Let me set the scene:
You are in Washington, D.C. to meet with your congressional member during an APS Congressional Visits Day (CVD). You are enthusiastic about your research and need to convey why it is important and why your congressional member should continue to support funding for the National Science Foundation (NSF), Department of Energy, etc.
You say: “Congressman X, I work in materials physics. My areas of interest include diamond and other wide band gap semiconductors, nanostructures, semiconductor surface processing, heteroepitaxy on si, silicide formation, raman scattering and surface science. I hope that you will support strong funding for the NSF.”
The response: “Huh?”
Aye, there’s the rub. What you do important, even seminal research, at least to you. But, because you conveyed it the way you did, the congressional member, a non-scientist, has no clue what you mean or why it matters to him or his constituents.
Actor, author and science booster Alan Alda empathizes with that sentiment. And he’s doing something about it.
As an 11-year old, Mr. Alda contemplated the flame at the end of a candle. He watched it. He ruminated upon it. And he finally asked his teacher at school about it.
“What is a flame?”
His teacher gave him a confusing answer, he said. “It’s oxidation.”
Mr. Alda recently revisited the question by issuing a challenge to scientists around the world. Make science understandable to non-scientists. Make is clear to an 11-year-old.
Thus, the Flame Challenge was born. In a March 2, 2012, editorial for Science Magazine, Mr. Alda beautifully captured why so many people find science unreachable, foreign, alien and cold.
“…. I knew there had to be more to the mystery of a flame than just giving the mystery another name. That was a discouraging moment for me personally, but decades later, I see the failure to communicate science with clarity as far more serious for society. We feel the disconnect all around us, from a common misimpression that evolution is the theory that we’re descended from monkeys, to the worry that physicists in Geneva might suck the universe into a teacup—or something uncomfortably smaller.”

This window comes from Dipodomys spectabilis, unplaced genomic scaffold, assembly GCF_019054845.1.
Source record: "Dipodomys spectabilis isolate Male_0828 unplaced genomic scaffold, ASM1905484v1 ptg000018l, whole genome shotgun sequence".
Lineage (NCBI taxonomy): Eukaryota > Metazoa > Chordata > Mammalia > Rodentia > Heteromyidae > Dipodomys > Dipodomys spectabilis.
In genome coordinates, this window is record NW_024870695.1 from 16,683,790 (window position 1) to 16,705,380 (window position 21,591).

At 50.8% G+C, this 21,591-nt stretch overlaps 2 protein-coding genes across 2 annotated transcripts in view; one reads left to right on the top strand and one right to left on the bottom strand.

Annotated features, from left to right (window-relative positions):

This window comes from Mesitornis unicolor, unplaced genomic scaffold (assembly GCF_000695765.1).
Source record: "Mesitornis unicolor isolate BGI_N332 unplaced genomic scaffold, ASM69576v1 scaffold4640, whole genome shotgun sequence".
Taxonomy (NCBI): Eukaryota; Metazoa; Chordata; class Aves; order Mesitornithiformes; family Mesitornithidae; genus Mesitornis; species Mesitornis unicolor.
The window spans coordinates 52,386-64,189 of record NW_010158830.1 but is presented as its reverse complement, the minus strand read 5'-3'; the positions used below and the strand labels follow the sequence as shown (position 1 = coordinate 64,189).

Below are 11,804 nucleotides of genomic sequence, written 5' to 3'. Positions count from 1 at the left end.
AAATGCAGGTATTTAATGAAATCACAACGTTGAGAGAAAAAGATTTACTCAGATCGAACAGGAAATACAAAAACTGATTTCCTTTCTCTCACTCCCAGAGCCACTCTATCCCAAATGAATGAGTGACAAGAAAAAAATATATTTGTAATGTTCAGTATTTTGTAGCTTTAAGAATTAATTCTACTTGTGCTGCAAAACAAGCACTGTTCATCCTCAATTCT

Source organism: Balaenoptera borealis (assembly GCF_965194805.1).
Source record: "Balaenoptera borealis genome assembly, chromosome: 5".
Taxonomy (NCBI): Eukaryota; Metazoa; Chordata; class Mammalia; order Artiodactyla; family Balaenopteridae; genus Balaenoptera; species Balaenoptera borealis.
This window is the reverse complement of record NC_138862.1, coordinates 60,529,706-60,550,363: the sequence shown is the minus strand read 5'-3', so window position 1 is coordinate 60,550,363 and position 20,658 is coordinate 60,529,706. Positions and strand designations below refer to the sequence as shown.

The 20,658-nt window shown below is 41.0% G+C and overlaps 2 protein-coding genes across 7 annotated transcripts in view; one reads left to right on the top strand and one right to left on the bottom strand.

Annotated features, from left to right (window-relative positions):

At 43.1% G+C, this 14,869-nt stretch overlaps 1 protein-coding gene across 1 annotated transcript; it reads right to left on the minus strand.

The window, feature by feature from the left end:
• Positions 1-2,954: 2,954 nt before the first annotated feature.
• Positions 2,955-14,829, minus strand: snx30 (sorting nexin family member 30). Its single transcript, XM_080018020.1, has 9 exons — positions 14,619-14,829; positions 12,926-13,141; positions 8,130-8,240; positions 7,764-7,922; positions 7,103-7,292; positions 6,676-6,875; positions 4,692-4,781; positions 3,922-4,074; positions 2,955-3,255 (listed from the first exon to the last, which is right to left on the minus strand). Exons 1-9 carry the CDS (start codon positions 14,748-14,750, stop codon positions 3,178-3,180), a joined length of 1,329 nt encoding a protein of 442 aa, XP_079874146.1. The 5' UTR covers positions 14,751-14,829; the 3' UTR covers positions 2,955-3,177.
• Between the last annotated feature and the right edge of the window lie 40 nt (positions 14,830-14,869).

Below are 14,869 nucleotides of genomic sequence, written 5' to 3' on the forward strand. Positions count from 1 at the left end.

Mr. Alda passionately believes that “scientists need to be able to speak with clarity to funders, policy-makers, students, the general public, and even other scientists.” He has helped to establish a Center for Communicating Science in the School of Journalism at the State University of New York at Stony Brook. The center is dedicated to helping scientists across all disciplines develop skills to effectively communicate science – their science – to the layperson, though methods such as role-playing.
At the close of his Science editorial, Mr. Alda issued a challenge: “I’d like to try a playful experiment. Would you be willing to have a go at writing your own explanation of what a flame is—one that an 11-year-old would find intelligible, maybe even fun…..So here I am—I’m 11 years old and looking up at you with the wide eyes of curiosity. What is a flame? What’s going on in there? What will you tell me?”
The flame challenge proved to be very popular, receiving nearly 1,000 entries from throughout the world. The kids reviewed them. And then, the winner was chosen during the Fifth Annual World Science Festival on June 2 in New York.
The winner: an American working on his Ph.D. in quantum optics at the University of Innsbruck, Austria. Originally from Kansas City, MO, Ben Ames submitted a self-produced, seven-minute video, complete with a theme song he penned, cheeky, colorful graphics and lively narration to demonstrate what a flame is in terms an 11-year-old could understand. Or even a Member of Congress.
It reminded me of the Schoolhouse Rock episodes I saw as a kid. They left such an indelible impression on me. And now, many years later, I can recite almost every one. I even received extra credit on an exam in the ninth grade because of an episode featuring colorful details and a catchy tune about the preamble to the Constitution.
After watching Ben’s entry for the Flame Challenge, I suggested that he join APS – he is a physicist, after all. But more importantly, the response to the Flame Challenge and Ben’s winning entry demonstrate the importance of boiling down a complex scientific principle into digestible terms without diluting the facts.
It can be done. Ben proved that. The experiment now needs to be replicated.
More scientists must develop these skills. They are as important as getting published or earning tenure. Doing so will result in a more informed electorate who understands why science is important to their lives. It will also help ensure that Members of Congress who ignore the importance of science will do so at their own electoral peril.